Mouse or Trackpad?
Using both in tandem helps me reduce strain and improve computing comfort.
In discussions about whether to use a mouse or a trackpad—like the one on a recent episode of the Accidental Tech Podcast—it’s often presented as an either/or choice.
But each input method has concrete benefits, which is why for the past two years, I’ve been opting to use both in tandem, with one on either side of my keyboard.
Best of Both Worlds
The reason has to do with ergonomics and minimizing joint strain.
To me, the mouse has a distinct advantage when it comes to moving the cursor and clicking. My hand can rest easily on the mouse, and a click exercises only a very specific set of muscles.
With the trackpad, a click involves more of the hand, and in my usage I’ve found that I’m still more precise with a mouse when it comes to reliably hitting small cursor targets. Sometimes when I click with the trackpad, my fingertip shifts slightly—or the trackpad thinks it did—and my cursor is knocked off target.
Meanwhile, I find the trackpad is vastly superior for scrolling of all kinds. Mouse wheel scrolling requires pulling the finger back in an uncomfortable fashion, the repetition of which causes soreness.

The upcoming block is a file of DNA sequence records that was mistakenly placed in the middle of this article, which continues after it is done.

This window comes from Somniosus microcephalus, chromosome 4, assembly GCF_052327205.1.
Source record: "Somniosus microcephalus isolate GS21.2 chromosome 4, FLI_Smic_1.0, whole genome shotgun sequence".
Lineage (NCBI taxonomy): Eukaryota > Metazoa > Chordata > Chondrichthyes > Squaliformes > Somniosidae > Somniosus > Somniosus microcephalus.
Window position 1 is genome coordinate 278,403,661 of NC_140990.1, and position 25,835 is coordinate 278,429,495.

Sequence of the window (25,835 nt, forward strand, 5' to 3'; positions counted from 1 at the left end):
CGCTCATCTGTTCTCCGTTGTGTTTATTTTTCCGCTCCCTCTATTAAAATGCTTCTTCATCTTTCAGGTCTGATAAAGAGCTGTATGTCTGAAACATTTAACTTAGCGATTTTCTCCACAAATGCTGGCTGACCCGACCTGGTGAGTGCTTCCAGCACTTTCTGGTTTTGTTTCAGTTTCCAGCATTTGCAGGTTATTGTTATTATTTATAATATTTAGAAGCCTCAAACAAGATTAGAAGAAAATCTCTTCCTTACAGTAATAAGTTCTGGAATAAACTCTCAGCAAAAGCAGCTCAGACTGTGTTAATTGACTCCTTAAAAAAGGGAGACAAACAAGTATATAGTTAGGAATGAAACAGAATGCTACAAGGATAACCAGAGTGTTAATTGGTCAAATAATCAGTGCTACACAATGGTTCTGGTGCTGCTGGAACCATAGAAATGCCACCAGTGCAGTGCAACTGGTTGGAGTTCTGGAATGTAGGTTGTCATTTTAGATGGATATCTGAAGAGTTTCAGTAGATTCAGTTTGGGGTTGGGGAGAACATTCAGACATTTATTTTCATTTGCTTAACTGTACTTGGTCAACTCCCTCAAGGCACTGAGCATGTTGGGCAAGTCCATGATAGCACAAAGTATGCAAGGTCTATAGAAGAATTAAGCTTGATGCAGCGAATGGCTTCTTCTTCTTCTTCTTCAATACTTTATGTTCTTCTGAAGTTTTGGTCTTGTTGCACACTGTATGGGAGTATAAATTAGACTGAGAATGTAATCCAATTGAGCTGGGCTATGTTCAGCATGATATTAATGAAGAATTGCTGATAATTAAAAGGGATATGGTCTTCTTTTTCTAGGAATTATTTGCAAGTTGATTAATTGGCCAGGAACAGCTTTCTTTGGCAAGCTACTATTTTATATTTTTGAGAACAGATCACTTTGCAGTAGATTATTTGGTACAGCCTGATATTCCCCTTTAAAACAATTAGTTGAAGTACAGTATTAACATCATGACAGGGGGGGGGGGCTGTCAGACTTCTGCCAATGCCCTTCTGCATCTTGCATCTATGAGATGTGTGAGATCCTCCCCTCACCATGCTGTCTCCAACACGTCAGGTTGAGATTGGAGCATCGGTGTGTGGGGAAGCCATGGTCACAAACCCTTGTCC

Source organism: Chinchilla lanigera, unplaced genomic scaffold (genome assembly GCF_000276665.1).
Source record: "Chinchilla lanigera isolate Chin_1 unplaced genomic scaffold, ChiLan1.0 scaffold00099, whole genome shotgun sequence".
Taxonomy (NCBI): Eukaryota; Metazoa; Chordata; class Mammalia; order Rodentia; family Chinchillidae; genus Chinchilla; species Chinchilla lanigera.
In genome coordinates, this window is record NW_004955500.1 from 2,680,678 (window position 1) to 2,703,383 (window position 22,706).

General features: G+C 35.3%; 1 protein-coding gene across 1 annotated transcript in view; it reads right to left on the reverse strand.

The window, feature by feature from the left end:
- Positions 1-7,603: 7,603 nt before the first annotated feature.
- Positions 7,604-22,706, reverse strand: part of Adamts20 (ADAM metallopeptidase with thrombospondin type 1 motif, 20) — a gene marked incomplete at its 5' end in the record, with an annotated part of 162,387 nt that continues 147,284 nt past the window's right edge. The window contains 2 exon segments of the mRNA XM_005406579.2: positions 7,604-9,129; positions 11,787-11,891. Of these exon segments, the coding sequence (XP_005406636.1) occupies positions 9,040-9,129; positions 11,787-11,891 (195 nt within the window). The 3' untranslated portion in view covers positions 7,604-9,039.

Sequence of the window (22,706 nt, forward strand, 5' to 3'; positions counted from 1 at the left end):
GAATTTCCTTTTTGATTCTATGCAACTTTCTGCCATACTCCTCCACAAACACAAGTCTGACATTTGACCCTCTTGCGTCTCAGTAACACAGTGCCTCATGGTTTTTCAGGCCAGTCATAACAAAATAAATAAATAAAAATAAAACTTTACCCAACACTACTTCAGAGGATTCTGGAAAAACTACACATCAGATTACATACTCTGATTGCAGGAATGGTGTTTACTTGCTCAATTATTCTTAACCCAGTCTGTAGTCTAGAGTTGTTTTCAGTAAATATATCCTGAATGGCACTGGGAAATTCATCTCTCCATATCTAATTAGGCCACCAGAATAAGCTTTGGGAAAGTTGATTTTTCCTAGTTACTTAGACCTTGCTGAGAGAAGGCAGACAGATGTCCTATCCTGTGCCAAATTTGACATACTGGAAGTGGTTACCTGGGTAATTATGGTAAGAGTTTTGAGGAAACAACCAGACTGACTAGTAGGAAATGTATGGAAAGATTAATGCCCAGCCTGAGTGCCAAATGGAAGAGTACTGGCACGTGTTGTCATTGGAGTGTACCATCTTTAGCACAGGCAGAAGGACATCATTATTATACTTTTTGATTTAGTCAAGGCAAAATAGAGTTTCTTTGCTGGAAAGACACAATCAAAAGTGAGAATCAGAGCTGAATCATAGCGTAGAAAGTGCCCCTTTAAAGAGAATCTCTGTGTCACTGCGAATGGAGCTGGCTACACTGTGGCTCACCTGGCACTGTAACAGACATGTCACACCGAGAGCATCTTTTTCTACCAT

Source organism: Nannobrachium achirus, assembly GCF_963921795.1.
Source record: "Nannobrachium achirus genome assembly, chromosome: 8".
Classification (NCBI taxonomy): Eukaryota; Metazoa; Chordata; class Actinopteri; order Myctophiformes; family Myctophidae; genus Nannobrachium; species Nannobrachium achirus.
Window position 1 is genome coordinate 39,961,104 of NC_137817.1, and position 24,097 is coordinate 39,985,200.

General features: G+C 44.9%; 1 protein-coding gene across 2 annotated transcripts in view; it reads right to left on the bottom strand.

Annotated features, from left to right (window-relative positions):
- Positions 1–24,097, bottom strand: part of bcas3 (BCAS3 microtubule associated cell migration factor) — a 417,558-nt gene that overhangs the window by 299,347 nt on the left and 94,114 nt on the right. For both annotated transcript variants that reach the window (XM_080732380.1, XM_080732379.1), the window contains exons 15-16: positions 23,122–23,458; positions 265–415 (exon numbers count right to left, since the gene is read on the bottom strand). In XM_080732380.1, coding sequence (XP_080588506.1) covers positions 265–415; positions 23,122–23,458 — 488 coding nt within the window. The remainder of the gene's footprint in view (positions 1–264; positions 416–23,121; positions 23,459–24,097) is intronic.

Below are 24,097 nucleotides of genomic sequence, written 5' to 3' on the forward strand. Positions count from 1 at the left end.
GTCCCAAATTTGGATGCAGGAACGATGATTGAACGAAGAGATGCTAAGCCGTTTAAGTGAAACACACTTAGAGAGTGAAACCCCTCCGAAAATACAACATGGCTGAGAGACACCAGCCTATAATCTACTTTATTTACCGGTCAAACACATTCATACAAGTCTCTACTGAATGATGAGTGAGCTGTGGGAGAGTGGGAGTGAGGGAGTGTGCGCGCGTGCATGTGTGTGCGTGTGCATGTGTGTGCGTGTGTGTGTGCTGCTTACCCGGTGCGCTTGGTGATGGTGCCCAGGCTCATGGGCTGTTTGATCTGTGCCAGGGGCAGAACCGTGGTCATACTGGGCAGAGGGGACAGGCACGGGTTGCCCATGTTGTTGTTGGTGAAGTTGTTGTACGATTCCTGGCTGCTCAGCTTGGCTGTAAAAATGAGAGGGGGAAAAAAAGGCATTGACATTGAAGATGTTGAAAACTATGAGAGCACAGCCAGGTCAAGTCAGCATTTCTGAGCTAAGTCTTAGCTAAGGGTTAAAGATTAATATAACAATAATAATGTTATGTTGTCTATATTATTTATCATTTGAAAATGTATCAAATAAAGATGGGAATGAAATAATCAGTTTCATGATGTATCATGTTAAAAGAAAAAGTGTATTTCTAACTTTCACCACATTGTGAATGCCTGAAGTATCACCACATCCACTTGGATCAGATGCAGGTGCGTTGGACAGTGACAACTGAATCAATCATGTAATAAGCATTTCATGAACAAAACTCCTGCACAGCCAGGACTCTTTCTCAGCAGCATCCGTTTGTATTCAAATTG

With my trackpad, I can gently flick around with two finger swipes. Horizontal, vertical…any direction is effortless. My hand remains open and relaxed, and the larger surface area of the trackpad gives me a longer “throw” for navigation.
My usage is by no means exclusively as described above, but in general if I’m moving a cursor and clicking, it’s with the mouse, and if I’m navigating a canvas or scrolling, it’s with the trackpad.
I can’t say that this approach will make sense for everyone, but now it feels natural to me and has noticeably reduced my wrist and finger pain after long days at the computer.
So the next time you’re considering whether to use a mouse or a trackpad, remember that there’s always Option C: using both.
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